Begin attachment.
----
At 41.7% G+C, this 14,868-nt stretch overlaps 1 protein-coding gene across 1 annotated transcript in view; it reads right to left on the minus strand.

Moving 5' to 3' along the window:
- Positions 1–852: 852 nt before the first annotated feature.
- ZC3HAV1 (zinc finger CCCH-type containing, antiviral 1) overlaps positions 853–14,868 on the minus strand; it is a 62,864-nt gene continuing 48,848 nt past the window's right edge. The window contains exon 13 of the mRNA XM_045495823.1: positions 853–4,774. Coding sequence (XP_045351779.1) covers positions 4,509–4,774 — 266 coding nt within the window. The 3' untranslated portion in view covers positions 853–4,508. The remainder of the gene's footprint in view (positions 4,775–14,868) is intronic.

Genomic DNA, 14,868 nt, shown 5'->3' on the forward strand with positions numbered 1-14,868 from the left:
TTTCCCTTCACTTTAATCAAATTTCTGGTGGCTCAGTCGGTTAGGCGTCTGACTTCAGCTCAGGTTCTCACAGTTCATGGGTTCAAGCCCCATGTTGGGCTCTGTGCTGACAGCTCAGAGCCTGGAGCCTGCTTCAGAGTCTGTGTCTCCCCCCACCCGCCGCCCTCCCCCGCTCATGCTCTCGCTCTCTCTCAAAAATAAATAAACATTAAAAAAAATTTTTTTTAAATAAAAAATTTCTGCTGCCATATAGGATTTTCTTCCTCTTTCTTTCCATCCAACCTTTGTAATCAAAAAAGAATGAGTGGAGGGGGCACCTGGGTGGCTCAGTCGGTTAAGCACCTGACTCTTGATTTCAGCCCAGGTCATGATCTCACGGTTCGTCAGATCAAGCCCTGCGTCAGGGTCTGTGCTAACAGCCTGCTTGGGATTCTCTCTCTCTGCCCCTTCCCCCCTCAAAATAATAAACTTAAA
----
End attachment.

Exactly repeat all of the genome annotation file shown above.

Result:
At 41.7% G+C, this 14,868-nt stretch overlaps 1 protein-coding gene across 1 annotated transcript in view; it reads right to left on the minus strand.

Moving 5' to 3' along the window:
- Positions 1–852: 852 nt before the first annotated feature.
- ZC3HAV1 (zinc finger CCCH-type containing, antiviral 1) overlaps positions 853–14,868 on the minus strand; it is a 62,864-nt gene continuing 48,848 nt past the window's right edge. The window contains exon 13 of the mRNA XM_045495823.1: positions 853–4,774. Coding sequence (XP_045351779.1) covers positions 4,509–4,774 — 266 coding nt within the window. The 3' untranslated portion in view covers positions 853–4,508. The remainder of the gene's footprint in view (positions 4,775–14,868) is intronic.

Genomic DNA, 14,868 nt, shown 5'->3' on the forward strand with positions numbered 1-14,868 from the left:
TTTCCCTTCACTTTAATCAAATTTCTGGTGGCTCAGTCGGTTAGGCGTCTGACTTCAGCTCAGGTTCTCACAGTTCATGGGTTCAAGCCCCATGTTGGGCTCTGTGCTGACAGCTCAGAGCCTGGAGCCTGCTTCAGAGTCTGTGTCTCCCCCCACCCGCCGCCCTCCCCCGCTCATGCTCTCGCTCTCTCTCAAAAATAAATAAACATTAAAAAAAATTTTTTTTAAATAAAAAATTTCTGCTGCCATATAGGATTTTCTTCCTCTTTCTTTCCATCCAACCTTTGTAATCAAAAAAGAATGAGTGGAGGGGGCACCTGGGTGGCTCAGTCGGTTAAGCACCTGACTCTTGATTTCAGCCCAGGTCATGATCTCACGGTTCGTCAGATCAAGCCCTGCGTCAGGGTCTGTGCTAACAGCCTGCTTGGGATTCTCTCTCTCTGCCCCTTCCCCCCTCAAAATAATAAACTTAAA